Tuesday, March 27, 2007

Lots of Nanotechnology at the American Chemical Society Meeting

I am currently attending the ACS National Meeting in Chicago. They have had dozens of nanotechnology themed sessions and posters for their new journal, ACS Nano, are near all of the rooms where materials science talks are held. There have been seminars with the following titles among others.
  • Nanoscience Fostered Advances in Sustainability
  • Unconventional Processes for Nanostructured and Microstructured Polymers and Emerging Frontiers in Polyolefins
  • Nanostructures from Block Copolymers and Supramolecular Polymers
  • Nanotechnology in Undergraduate Education
  • Ensuring the Effective Patent Protection of Innovative Molecular Technology
  • Nanoscience: Synthesis
  • One dimensional Nanomaterials
  • Nanoscale Inorganic Catalysis
  • Nanoscience: Characterization and Application
  • Nanotechnology and the Environment: Focus on Green Nanotechnology
  • Environmental Characterization, Impacts and Applications of Nanocarbons
We should be sending the social science fellows to this meeting twice a year. It would be worth every penny. They would learn a lot and have an opportunity to ask the top scientists great questions.

Friday, March 23, 2007

Nanoelectronics in China

Intel and China were set today to announce plans to build the company's first 'fab' plant in China. Estimated to cost some $2.5 billion, the new plant will likely produce 90 nanometer feature chips with more sophisticated nanoscale electronics made elsewhere.

Thursday, March 08, 2007

Really Great Blog

There is a really great blog by some people at the American Chemical Society.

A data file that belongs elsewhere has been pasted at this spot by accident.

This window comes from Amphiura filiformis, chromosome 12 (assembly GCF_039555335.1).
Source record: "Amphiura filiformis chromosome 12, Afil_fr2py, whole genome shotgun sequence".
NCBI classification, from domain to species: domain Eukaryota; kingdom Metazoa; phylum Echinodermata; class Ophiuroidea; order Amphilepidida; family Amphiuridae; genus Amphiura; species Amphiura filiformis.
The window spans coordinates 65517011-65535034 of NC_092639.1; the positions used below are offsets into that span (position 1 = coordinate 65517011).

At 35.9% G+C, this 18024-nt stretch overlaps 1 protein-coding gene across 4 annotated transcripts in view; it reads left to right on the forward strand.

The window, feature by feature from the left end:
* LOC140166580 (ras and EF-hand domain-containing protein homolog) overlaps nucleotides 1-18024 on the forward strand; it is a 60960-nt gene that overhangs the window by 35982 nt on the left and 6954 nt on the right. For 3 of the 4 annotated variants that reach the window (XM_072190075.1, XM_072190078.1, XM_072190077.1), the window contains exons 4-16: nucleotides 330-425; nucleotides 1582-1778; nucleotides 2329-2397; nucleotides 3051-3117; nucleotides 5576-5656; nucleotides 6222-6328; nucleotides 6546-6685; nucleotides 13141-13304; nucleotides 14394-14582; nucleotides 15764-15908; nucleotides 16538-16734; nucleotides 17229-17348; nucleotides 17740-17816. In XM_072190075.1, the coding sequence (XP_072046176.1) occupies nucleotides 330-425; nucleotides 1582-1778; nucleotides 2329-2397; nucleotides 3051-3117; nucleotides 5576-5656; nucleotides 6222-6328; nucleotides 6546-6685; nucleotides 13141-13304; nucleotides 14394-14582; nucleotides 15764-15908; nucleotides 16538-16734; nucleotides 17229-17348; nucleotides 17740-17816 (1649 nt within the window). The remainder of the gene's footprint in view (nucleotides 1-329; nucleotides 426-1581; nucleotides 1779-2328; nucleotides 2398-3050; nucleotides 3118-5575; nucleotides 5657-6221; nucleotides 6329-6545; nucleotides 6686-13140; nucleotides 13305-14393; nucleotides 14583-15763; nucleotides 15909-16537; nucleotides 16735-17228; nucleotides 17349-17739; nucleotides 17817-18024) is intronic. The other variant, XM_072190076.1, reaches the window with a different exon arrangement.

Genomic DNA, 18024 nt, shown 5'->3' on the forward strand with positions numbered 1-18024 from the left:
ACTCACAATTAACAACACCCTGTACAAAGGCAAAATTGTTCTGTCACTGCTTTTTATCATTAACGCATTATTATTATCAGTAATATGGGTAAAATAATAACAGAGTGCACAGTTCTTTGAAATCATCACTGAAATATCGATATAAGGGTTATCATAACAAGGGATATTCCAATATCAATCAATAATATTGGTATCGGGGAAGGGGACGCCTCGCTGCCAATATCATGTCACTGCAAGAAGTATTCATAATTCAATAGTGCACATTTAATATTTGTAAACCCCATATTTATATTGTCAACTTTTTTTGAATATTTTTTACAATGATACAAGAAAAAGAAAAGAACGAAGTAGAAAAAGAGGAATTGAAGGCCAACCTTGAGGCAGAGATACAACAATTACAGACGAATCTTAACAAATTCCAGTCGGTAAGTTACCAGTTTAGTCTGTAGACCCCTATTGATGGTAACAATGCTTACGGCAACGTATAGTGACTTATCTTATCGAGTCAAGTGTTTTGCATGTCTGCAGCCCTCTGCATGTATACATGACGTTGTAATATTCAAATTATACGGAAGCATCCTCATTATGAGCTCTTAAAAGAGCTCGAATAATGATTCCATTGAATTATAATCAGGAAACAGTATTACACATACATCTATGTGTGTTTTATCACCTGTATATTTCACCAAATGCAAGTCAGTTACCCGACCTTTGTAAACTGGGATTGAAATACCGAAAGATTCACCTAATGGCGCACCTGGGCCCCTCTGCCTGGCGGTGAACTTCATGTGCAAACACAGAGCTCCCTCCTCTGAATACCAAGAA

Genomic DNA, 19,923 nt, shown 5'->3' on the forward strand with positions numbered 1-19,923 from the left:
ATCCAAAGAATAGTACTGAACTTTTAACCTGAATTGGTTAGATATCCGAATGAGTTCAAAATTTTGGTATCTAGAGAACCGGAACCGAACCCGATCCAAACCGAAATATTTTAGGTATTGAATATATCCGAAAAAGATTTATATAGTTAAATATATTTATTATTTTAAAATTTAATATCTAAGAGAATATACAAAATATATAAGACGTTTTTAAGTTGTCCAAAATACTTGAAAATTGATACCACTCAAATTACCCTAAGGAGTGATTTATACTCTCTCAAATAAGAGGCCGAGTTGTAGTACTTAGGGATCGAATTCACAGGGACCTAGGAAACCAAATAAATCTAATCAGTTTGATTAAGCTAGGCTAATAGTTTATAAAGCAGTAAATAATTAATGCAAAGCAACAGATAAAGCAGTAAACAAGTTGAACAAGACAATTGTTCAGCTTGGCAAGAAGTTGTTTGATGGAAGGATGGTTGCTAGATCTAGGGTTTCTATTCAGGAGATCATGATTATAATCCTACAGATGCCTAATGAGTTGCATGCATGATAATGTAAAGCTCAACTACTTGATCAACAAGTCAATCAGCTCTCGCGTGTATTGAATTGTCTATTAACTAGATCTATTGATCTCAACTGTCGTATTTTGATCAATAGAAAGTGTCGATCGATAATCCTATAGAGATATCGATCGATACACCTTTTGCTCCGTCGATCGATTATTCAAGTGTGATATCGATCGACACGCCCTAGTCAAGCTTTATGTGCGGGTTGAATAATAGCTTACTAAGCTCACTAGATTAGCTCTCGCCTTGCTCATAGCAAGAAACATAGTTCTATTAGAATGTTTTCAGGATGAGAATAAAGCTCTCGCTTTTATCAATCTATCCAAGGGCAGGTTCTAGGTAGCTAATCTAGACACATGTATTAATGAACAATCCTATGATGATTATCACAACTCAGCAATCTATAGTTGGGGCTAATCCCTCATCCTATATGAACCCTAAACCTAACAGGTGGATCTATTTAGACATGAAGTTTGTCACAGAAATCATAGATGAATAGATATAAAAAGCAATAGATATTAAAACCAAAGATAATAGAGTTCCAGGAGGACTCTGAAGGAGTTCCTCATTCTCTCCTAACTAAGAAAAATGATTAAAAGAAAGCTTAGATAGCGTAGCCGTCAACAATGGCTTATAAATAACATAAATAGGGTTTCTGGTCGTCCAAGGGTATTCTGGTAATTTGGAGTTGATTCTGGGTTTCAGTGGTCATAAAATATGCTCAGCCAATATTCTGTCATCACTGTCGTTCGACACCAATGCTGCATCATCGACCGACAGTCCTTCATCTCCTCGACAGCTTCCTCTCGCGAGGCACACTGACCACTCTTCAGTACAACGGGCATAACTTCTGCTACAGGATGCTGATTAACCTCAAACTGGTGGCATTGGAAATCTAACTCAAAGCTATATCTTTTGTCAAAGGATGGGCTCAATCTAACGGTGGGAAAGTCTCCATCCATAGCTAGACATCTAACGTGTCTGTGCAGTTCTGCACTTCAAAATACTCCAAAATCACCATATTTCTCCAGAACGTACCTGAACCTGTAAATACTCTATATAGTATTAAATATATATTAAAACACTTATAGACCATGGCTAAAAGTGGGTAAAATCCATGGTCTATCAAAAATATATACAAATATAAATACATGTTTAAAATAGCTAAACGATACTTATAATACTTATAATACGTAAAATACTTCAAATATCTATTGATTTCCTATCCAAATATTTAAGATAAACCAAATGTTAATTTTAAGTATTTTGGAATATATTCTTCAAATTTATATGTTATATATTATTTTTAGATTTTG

nanotubes readily enter cells

This is one of the few good nanotube projects that I have heard of. It shows that nanotubes with chemical modifications on their surfaces can readily enter cells. With that said, I think that nanotubes are a fantastic tool for research but perhaps are too often the focus of research. Magnetic beads are equally exciting, but do not carry the nanotechnology label and thus can not become a standalone force in science. They are viewed as a useful new tool for separating biological molecules but not a field of study.

Judging Nano

Recent research describes how the public may respond to nanotech. This study (led by Yale's Cultural Cognition Project) surveyed some 1850 people. Some 90% of people surveyed had some opinion about nano's risks or benefits. However (and this only comes out around the middle of the paper) over 80 percent of U.S. respondents knew "little" or "nothing at all" about nanotechnology. Sooooo..... when people know nothing about nano, their reaction will be colored on the basis of how they respond to things they have heard of.

Tuesday, March 06, 2007

Nano Education Website

There is an absolutely fantastic or at least hilarious website that is intended to offer free interactive nanoscience education to kids. It feels like the site would be appropriate for ten year olds but the content seems to be closer to the highschool level. It reminds me of the Nickelodeon website. One section of the site has baseball card style profiles of famous nanoscientists and describes their pedigrees.